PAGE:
Premature Nostalgia for the Old Pete Campbell

[spoilers for Mad Men seasons 1-3 abound]

Last Sunday’s Mad Men found most of the Sterling Cooper Draper Pryce staff away for the holidays. The episode ignored an unusually large segment of the ensemble to focus strictly on Don Draper, Joan Holloway, and Lane Pryce, those of dead or dying marriages. Pete Campbell (of a kinda fucked-up but apparently stable marriage) was nearly absent, appearing only for a few seconds before the end credits. Roger Sterling was in the episode for the same amount of time, Peggy Olson for not much longer, and Betty (Draper? Francis?) not at all, but Pete’s unique in that one struggles to imagine what storyline he could have advanced by sticking around longer.

For the entirety of Mad Men season one, Pete Campbell possessed everything a great villain needs: motive (high ambitions + professional jealousy), conviction (in the form of an old-wealth sense of entitlement), and means (enough information about Don’s past to blackmail him). Or at least the appearance of means. Don ultimately refused to meet Pete’s demands, leading to an inspired bit of structural bait-and-switch: Both men run to Bert Cooper’s office, Pete exposes Don as a deserter and a fraud, and Cooper hastily replies that he doesn’t care. Expecting the total rupture of Don Draper’s world, we get something like a punchline instead.

This is not the last time Pete gets cut off at the knees—the verbal takedown Peggy hits him with at the end of season two is more severe than anything Cooper says during the first season’s finale. But Cooper’s “I don’t care” does mark the end of Pete as a character who can convincingly affect things. He continues to do damage, of course—Pete’s forcing of himself on a German au pair during season three is without a doubt his most monstrous act to date—but the damage he does is largely confined to the residents of his apartment complex. Pete’s function in the series’ new status quo, meanwhile, isn’t apparent. (Non-Mad Men viewers who’ve made it this far: imagine a Goneril or Regan reduced to the status of a Rosencrantz or Guildenstern.)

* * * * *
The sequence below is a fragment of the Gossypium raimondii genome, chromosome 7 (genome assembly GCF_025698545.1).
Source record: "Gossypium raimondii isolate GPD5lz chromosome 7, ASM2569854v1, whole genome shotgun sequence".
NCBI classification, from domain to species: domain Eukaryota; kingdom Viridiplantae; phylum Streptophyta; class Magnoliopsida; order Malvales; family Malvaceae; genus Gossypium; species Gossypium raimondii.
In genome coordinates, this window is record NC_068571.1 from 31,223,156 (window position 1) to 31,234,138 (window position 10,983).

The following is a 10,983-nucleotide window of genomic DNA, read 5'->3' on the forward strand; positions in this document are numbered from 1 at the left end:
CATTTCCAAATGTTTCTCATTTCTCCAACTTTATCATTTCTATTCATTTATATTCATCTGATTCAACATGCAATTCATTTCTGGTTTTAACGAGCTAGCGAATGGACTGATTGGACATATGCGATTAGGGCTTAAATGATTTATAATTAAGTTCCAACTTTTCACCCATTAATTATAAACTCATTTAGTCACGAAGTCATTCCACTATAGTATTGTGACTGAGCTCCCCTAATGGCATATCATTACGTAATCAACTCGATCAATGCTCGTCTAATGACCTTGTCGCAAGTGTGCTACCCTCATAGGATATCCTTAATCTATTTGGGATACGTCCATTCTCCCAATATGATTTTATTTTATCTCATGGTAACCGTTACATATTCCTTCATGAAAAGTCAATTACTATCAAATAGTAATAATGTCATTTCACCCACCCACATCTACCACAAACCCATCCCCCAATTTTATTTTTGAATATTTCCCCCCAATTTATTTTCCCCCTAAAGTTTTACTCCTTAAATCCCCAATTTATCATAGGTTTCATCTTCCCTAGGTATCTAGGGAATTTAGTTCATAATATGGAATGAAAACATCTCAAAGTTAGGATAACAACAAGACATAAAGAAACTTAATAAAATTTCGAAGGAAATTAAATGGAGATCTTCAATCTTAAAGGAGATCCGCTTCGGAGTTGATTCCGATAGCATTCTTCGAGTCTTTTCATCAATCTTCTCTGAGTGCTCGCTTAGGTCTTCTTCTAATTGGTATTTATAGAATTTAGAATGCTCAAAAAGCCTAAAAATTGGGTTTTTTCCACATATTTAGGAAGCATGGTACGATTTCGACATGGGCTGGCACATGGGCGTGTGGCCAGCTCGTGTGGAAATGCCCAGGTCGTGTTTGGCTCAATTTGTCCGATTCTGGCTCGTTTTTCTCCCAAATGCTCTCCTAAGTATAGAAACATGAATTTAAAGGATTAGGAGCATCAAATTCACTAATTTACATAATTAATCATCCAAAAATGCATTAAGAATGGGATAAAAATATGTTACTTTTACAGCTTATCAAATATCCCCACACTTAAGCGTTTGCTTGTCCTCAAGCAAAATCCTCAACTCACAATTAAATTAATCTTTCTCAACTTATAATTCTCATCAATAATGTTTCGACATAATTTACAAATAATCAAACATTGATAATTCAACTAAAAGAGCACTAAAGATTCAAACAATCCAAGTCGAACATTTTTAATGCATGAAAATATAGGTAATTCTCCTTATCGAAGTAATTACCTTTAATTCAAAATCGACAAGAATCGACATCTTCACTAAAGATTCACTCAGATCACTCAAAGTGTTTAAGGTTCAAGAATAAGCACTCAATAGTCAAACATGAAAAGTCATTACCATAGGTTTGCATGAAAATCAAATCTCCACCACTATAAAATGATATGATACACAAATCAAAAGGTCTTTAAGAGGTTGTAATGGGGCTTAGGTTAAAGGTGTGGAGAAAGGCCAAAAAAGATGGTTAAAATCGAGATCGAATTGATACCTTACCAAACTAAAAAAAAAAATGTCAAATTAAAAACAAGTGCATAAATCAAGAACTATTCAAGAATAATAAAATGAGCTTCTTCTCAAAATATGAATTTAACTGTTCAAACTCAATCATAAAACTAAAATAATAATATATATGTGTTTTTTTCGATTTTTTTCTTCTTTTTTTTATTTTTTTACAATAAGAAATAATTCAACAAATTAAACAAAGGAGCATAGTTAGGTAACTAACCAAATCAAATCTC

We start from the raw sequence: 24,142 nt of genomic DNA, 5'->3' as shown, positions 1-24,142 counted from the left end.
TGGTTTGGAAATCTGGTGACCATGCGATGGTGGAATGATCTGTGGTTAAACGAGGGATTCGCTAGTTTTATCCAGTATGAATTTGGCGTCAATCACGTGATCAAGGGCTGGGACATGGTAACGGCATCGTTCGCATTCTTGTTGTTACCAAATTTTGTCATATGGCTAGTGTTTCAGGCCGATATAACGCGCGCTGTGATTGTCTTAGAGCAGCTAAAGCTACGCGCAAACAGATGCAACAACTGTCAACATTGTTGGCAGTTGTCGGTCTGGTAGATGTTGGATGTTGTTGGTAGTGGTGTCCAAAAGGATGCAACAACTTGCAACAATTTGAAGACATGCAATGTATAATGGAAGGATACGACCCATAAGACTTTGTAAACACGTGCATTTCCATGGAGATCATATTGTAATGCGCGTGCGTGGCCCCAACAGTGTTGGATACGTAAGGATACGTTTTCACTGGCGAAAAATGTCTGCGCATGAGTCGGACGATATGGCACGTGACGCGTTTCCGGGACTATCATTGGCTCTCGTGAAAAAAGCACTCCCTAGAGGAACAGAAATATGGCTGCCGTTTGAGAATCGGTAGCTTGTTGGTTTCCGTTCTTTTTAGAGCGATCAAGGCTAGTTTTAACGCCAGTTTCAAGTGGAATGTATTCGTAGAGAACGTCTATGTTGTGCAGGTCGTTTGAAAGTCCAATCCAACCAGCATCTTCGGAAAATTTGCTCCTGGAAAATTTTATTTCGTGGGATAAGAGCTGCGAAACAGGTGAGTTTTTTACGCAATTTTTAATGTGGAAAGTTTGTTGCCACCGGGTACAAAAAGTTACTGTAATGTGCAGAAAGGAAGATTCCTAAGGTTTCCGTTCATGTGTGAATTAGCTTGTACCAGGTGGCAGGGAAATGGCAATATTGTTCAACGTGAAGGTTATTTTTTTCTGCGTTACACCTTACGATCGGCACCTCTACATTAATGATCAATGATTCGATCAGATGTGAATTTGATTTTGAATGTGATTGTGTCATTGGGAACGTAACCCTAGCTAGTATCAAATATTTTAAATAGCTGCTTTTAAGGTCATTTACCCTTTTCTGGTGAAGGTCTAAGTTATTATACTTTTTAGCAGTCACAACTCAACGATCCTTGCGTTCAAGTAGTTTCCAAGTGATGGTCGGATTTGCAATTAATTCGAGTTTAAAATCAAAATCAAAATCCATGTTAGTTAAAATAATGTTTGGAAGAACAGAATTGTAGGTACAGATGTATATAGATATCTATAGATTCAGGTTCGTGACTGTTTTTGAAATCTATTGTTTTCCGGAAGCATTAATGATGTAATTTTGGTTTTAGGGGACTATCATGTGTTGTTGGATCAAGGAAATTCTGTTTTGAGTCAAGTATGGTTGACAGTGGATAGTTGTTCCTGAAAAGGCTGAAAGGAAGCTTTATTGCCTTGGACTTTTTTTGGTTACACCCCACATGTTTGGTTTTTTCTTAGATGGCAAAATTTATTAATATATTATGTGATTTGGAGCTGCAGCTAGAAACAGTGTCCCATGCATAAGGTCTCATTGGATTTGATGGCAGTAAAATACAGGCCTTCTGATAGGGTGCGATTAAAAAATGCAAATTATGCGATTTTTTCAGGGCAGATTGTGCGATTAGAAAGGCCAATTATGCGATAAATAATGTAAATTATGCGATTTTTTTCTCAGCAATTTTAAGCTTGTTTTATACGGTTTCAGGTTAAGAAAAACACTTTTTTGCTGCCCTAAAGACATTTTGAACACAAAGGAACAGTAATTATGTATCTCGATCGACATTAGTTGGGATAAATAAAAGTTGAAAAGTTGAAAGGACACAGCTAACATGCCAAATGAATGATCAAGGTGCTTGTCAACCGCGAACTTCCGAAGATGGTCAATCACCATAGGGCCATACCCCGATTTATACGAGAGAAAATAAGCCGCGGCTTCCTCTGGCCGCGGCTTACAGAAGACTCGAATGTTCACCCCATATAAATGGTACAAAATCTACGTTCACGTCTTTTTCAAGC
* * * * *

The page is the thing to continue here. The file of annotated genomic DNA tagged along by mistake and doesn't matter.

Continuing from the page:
Following season one, the show rolled out new plotlines for Pete Campbell with wavering degrees of commitment. Over the course of one episode, Pete attempted to understand the inner lives of black Americans before learning his client disdained the notion of taking more of the African American market. That Pete’s experiment in empathy lasted only days was the point, but Pete efforts to identify with any sort of underclass seems rich with storytelling potential, as he’s less qualified for the endeavor than any other character (save maybe for Blackface Roger Sterling). Pete’s marriage is presumably still a house of cards, but Alison Brie’s modest ascent (she plays Annie on Community in addition to playing Trudy Campbell) might preclude any real development there. (She’s made, what, one cameo so far this season?)

In any case, there will be cause for optimism as long as the show’s still on air, but particularly so this coming week. Next Sunday’s episode is apparently Pete-centric, quote AMC

In an all-new episode of Mad Men, airing this Sunday, August 15 at 10PM ET/9C, Emmy-nominated John Slattery, who portrays series character Roger Sterling, will make his directorial debut with “The Rejected,” where an edict from Roger and Lane puts Pete in a personal dilemma.

–And while the description doesn’t promise anything like another epic Pete-Don confrontation, it does sound like Pete’s getting a reason to seethe, and a resentful Pete is a Pete of consequence.

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